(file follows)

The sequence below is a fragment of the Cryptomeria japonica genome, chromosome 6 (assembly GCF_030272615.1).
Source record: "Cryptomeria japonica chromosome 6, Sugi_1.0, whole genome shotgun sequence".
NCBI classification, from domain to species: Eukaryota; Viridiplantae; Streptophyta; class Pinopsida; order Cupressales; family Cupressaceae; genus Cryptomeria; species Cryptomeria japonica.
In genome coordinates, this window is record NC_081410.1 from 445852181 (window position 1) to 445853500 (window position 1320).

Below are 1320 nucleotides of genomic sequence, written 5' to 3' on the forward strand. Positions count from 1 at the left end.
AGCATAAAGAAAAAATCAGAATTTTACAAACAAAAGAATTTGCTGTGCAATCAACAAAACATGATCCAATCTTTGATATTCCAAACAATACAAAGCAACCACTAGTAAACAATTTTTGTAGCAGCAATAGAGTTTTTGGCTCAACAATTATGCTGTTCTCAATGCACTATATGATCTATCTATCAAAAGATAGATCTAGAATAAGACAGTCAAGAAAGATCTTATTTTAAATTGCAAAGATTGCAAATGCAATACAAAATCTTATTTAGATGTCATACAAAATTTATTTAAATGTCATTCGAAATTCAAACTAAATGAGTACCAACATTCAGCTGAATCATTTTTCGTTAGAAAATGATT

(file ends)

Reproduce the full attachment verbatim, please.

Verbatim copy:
The sequence below is a fragment of the Cryptomeria japonica genome, chromosome 6 (assembly GCF_030272615.1).
Source record: "Cryptomeria japonica chromosome 6, Sugi_1.0, whole genome shotgun sequence".
NCBI classification, from domain to species: Eukaryota; Viridiplantae; Streptophyta; class Pinopsida; order Cupressales; family Cupressaceae; genus Cryptomeria; species Cryptomeria japonica.
In genome coordinates, this window is record NC_081410.1 from 445852181 (window position 1) to 445853500 (window position 1320).

Below are 1320 nucleotides of genomic sequence, written 5' to 3' on the forward strand. Positions count from 1 at the left end.
AGCATAAAGAAAAAATCAGAATTTTACAAACAAAAGAATTTGCTGTGCAATCAACAAAACATGATCCAATCTTTGATATTCCAAACAATACAAAGCAACCACTAGTAAACAATTTTTGTAGCAGCAATAGAGTTTTTGGCTCAACAATTATGCTGTTCTCAATGCACTATATGATCTATCTATCAAAAGATAGATCTAGAATAAGACAGTCAAGAAAGATCTTATTTTAAATTGCAAAGATTGCAAATGCAATACAAAATCTTATTTAGATGTCATACAAAATTTATTTAAATGTCATTCGAAATTCAAACTAAATGAGTACCAACATTCAGCTGAATCATTTTTCGTTAGAAAATGATT